and getting ready for the big one.
This is what you need to do, and what we
do for a pre race tune-up:
Inspect the Bike.
While the bike is still dirty we examine entry and exit
points for all cables. We look at the parts of the frame
and fork where cracks can start. Check the tires for cuts
and wear, the brakes for alignment and the overall condition
of the cables. We look at accumulation of sports drink
residue (it can be corrosive) at frame joints and cable
Wash the Bike.
One of the most critical parts of pre-race maintenance.
The bike needs to start the tune-up absolutely spotless.
After applying biodegradable degreaser we wash the entire
bike. Following the wash we expel the water from cables
and drivetrain by cycling the bike through its gears and
taking it for a quick ride. This also serves as a diagnosis
for shifting and braking. It is not unusual for th bike
to perform worse after being washed. Once the sticky,
adhesive residue of dirty lubricant is removed from the
drivetrain it often doesn't hold gears well and the chain
may skip forward or from cog to cog under pedal force.
Bottom brackets and cranks can suddenly become noisy and
make creaking sounds.
Biodegradeable degreaser loosens caked-on sports drink residue
and contaminated chain lube.
The importance of washing a bike before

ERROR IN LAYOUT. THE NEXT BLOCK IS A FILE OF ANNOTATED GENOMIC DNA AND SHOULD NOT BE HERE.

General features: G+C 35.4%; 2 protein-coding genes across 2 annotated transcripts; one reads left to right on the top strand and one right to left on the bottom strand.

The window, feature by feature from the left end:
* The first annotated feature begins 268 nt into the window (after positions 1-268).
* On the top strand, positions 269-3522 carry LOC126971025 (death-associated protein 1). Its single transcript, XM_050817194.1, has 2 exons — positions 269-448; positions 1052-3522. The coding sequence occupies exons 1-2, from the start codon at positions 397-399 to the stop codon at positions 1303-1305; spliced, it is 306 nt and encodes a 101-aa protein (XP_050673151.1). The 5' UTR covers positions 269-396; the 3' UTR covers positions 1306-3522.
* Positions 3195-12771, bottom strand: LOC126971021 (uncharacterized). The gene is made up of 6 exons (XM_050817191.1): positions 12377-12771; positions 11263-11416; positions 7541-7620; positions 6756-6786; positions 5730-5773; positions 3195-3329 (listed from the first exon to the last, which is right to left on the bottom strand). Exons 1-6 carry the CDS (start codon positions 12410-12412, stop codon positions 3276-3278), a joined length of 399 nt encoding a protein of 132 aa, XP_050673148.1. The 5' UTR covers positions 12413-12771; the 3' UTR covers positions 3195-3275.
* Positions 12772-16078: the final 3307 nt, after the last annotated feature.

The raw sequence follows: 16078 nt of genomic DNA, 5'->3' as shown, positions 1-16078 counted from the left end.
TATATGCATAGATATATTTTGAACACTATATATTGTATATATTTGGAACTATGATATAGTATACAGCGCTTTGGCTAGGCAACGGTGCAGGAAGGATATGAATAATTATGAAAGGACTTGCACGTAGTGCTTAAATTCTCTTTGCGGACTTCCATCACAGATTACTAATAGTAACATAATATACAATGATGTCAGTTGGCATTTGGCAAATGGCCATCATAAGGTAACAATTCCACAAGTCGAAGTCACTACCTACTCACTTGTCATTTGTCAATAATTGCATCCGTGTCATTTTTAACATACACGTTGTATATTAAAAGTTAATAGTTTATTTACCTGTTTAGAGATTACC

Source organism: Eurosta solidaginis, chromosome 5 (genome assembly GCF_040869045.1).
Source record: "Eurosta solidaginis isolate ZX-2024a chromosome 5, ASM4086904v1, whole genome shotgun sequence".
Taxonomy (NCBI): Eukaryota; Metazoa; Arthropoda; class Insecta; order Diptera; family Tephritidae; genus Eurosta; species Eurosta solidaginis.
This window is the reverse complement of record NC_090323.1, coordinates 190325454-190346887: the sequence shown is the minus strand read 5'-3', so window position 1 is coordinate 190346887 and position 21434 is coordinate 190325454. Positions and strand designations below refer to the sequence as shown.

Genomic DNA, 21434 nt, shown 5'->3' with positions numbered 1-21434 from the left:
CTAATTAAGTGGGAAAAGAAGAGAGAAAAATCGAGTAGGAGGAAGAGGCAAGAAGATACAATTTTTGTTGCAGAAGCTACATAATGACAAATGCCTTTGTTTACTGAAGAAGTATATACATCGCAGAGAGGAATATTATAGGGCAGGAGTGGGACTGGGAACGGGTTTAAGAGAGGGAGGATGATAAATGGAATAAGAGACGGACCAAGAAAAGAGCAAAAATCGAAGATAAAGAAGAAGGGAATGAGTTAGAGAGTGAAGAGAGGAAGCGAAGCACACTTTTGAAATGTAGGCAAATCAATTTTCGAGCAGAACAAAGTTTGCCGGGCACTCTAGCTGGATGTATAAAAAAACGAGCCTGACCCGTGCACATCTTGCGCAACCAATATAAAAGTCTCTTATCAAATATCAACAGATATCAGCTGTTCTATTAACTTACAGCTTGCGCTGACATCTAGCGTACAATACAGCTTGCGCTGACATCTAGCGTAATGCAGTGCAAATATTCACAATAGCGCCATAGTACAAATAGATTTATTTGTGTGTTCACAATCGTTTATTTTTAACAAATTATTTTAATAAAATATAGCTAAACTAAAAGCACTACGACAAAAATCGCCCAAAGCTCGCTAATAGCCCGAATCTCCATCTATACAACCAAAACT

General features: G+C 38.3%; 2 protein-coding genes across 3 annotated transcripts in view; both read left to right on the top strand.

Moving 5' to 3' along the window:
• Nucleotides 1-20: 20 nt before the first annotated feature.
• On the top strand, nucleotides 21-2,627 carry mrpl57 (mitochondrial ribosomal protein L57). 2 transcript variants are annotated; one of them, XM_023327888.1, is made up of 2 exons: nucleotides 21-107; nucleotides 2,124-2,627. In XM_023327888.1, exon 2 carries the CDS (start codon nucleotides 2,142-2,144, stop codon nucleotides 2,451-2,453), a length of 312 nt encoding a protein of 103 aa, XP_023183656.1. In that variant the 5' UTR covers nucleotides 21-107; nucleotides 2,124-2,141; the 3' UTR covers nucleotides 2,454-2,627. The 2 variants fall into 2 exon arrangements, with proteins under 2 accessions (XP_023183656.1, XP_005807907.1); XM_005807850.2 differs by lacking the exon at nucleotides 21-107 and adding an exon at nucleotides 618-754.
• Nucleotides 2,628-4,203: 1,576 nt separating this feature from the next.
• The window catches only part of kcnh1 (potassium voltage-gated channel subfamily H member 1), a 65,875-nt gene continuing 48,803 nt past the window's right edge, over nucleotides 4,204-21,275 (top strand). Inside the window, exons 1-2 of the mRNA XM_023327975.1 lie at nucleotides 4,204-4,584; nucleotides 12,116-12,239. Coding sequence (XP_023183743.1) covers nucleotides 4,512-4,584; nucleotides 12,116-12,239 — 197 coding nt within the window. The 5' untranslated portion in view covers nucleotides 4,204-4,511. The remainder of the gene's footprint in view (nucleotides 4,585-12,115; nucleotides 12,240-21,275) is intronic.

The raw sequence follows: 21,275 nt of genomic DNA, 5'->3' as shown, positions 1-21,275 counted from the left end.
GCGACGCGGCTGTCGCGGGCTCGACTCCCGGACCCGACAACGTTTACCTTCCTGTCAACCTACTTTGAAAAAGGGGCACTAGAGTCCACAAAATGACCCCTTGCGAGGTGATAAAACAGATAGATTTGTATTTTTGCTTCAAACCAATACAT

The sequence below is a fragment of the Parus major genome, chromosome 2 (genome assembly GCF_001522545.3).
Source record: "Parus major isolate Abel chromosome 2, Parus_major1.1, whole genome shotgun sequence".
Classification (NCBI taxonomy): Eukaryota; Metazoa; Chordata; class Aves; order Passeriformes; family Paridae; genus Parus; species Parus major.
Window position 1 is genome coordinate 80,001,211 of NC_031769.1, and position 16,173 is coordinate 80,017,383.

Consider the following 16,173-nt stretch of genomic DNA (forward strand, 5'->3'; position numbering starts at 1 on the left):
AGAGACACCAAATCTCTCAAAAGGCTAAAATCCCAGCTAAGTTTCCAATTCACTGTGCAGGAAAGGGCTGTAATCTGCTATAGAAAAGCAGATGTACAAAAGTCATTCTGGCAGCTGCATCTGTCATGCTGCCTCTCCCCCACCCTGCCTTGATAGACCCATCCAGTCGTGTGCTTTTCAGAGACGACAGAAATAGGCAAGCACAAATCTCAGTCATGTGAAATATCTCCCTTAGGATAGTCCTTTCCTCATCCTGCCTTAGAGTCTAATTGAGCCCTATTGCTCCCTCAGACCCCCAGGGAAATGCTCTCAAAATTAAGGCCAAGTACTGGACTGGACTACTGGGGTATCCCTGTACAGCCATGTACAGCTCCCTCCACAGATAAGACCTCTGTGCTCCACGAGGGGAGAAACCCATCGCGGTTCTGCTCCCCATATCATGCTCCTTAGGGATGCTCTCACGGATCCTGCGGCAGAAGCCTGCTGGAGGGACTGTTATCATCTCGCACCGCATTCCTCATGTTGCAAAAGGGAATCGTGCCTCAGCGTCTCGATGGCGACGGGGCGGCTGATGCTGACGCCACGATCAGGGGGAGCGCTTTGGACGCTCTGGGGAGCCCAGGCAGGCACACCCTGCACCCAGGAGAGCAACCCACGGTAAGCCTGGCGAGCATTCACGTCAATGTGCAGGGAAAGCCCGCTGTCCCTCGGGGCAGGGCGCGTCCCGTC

a pre-race tune-up is that it reveals hidden mechanical
problems, including frame and rim cracks. Every year we
discover potentially serious safety hazards on frames
that customers though were safe to ride. Remember; racing
equipment is optimized to be as light as possible. Remember
when you bought your bike and you kept asking, "How
light is this?" Bikes are built to be light, there
is no extra material. When small cracks start they spread
rapidly, sometimes from the inside out. Failures occur
suddenly and with no warning. They can not only end your
race but result in serious injury or worse.
Scrubbing braking surfaces with a Scotch-Brite pad improves
braking performance even in wet weather.
Once the mechanic completes the bike wash
and drivetrain degrease they can see exactly what they
are dealing with.
This is when we can really see what we are dealing with.
Mechanics examine the entire frame and fork, top and bottom,
rims, wheels, tires, brake pads, chain, cogs, chainrings,
cables, cable stops, housings, saddle rails, seatpost
clamps and all weight bearing components.
Worn components are replaced.
If tires are suspect they are replaced and internal rim
strips are inspected. When brake pads are more than 50%
worn they are replaced. Tires with cuts are replaced.
Inner tubes and rim strips are inspected. Cogs and chains
may need to be replaced. Cables with frayed ends are replaced
and housings are cleaned and lubed or completely replaced.
New cable housings are cut to precise length (including
flight case packing length). Interiors of cable housings
are lubed and exterior of cables are lubed. Cable housing
ends are throated, ground perpendicular and smooth and
throated again for perfect fit and minimal compression.
We avoid using Gore Ride-On, Teflon coated or other "slick"
cables since they can break down more easily inside housings
and ruin shifting and braking. We recommend genuine Shimano,
Campagnolo or Quality brand stainless steel inner cables
and only Shimano compressionless, Campagnolo or Quality
brand derailleur and brake cable housings. The cost of
replacement parts can range from $30-$50 or more depending